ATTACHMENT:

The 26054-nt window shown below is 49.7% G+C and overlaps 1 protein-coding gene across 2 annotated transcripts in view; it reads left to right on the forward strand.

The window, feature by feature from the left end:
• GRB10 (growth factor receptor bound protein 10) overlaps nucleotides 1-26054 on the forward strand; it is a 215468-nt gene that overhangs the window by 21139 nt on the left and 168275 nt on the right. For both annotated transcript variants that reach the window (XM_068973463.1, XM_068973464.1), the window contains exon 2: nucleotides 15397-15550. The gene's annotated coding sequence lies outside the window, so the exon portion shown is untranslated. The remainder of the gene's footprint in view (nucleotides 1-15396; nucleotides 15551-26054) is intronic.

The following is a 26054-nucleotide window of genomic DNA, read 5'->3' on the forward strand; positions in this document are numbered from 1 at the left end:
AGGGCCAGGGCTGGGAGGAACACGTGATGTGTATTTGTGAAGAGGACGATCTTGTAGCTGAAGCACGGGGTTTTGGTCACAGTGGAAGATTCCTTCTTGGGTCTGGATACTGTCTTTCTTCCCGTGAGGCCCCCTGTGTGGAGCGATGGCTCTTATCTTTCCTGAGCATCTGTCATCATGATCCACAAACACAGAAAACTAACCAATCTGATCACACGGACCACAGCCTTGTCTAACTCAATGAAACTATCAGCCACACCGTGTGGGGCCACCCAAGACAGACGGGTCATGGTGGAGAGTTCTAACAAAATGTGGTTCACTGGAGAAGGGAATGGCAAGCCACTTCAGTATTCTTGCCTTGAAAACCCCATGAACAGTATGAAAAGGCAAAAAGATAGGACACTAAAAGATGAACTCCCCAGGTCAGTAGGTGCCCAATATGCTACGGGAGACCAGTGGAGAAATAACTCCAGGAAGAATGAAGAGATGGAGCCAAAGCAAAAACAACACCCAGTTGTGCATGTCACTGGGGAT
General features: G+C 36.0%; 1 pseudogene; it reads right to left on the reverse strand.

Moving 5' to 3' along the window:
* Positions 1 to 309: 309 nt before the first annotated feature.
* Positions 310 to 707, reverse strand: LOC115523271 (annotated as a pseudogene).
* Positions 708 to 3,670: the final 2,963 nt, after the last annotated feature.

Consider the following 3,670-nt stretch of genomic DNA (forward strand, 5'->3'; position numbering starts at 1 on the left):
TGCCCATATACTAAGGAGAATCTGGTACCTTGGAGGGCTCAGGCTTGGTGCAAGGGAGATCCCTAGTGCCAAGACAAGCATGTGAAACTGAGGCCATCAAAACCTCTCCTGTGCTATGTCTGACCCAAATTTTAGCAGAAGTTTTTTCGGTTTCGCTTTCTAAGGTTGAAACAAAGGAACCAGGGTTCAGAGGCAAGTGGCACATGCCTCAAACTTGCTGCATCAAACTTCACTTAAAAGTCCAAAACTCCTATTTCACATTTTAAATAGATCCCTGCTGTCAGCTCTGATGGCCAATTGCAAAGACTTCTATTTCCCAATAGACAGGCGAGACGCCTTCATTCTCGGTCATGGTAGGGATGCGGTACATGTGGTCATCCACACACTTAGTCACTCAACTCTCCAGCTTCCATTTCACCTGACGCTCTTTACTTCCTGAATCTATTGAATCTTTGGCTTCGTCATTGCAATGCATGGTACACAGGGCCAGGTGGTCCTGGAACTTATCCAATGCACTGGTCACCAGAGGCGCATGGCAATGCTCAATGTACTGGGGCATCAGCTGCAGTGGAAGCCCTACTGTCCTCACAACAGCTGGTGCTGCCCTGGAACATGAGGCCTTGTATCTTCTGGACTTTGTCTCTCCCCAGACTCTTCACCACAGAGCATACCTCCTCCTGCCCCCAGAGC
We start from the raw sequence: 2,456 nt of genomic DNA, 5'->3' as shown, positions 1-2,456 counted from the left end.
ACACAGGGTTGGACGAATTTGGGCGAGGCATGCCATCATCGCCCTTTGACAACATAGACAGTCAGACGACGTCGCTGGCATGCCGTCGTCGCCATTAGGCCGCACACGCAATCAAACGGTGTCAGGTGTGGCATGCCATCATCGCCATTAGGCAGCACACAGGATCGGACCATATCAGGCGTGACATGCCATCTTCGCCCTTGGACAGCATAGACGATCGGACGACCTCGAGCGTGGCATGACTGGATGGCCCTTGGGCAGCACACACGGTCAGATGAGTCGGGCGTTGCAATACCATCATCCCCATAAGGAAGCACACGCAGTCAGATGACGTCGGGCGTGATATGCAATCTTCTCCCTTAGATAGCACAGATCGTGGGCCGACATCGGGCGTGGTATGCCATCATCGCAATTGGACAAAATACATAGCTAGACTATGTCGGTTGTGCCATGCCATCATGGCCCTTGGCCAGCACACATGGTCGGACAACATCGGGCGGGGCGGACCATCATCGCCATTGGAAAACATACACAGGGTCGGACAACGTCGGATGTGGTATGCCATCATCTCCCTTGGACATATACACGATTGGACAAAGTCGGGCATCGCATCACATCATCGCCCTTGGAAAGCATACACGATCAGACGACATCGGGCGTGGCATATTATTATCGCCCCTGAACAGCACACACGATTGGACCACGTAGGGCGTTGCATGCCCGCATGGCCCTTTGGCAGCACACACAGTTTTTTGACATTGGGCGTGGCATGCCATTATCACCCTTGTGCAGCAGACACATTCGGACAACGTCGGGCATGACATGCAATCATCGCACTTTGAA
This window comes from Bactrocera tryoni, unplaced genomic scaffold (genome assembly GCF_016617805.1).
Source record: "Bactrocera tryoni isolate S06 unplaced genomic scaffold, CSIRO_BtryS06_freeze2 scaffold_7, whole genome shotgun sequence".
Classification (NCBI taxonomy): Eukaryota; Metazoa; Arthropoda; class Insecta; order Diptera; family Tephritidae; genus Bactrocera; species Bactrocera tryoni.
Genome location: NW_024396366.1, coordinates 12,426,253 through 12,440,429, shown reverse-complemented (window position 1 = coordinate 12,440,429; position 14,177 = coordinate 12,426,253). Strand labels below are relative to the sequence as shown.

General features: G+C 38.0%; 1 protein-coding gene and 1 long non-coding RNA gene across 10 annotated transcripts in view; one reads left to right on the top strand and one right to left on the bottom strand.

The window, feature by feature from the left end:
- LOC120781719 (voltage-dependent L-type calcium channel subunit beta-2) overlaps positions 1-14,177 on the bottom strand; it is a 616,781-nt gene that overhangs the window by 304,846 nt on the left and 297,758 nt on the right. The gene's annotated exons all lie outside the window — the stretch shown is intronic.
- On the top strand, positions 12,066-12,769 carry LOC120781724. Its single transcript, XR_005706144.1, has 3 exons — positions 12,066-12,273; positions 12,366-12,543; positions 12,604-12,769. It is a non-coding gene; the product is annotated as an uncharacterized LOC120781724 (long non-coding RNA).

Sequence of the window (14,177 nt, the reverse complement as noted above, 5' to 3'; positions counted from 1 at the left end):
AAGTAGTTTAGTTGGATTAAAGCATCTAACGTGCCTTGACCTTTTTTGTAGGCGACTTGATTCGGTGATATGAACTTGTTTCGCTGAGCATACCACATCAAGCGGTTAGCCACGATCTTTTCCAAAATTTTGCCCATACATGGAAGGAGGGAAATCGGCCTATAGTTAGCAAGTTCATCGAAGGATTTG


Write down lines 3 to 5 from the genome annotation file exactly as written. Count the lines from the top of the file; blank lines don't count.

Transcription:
• GRB10 (growth factor receptor bound protein 10) overlaps nucleotides 1-26054 on the forward strand; it is a 215468-nt gene that overhangs the window by 21139 nt on the left and 168275 nt on the right. For both annotated transcript variants that reach the window (XM_068973463.1, XM_068973464.1), the window contains exon 2: nucleotides 15397-15550. The gene's annotated coding sequence lies outside the window, so the exon portion shown is untranslated. The remainder of the gene's footprint in view (nucleotides 1-15396; nucleotides 15551-26054) is intronic.

The following is a 26054-nucleotide window of genomic DNA, read 5'->3' on the forward strand; positions in this document are numbered from 1 at the left end:
AGGGCCAGGGCTGGGAGGAACACGTGATGTGTATTTGTGAAGAGGACGATCTTGTAGCTGAAGCACGGGGTTTTGGTCACAGTGGAAGATTCCTTCTTGGGTCTGGATACTGTCTTTCTTCCCGTGAGGCCCCCTGTGTGGAGCGATGGCTCTTATCTTTCCTGAGCATCTGTCATCATGATCCACAAACACAGAAAACTAACCAATCTGATCACACGGACCACAGCCTTGTCTAACTCAATGAAACTATCAGCCACACCGTGTGGGGCCACCCAAGACAGACGGGTCATGGTGGAGAGTTCTAACAAAATGTGGTTCACTGGAGAAGGGAATGGCAAGCCACTTCAGTATTCTTGCCTTGAAAACCCCATGAACAGTATGAAAAGGCAAAAAGATAGGACACTAAAAGATGAACTCCCCAGGTCAGTAGGTGCCCAATATGCTACGGGAGACCAGTGGAGAAATAACTCCAGGAAGAATGAAGAGATGGAGCCAAAGCAAAAACAACACCCAGTTGTGCATGTCACTGGGGAT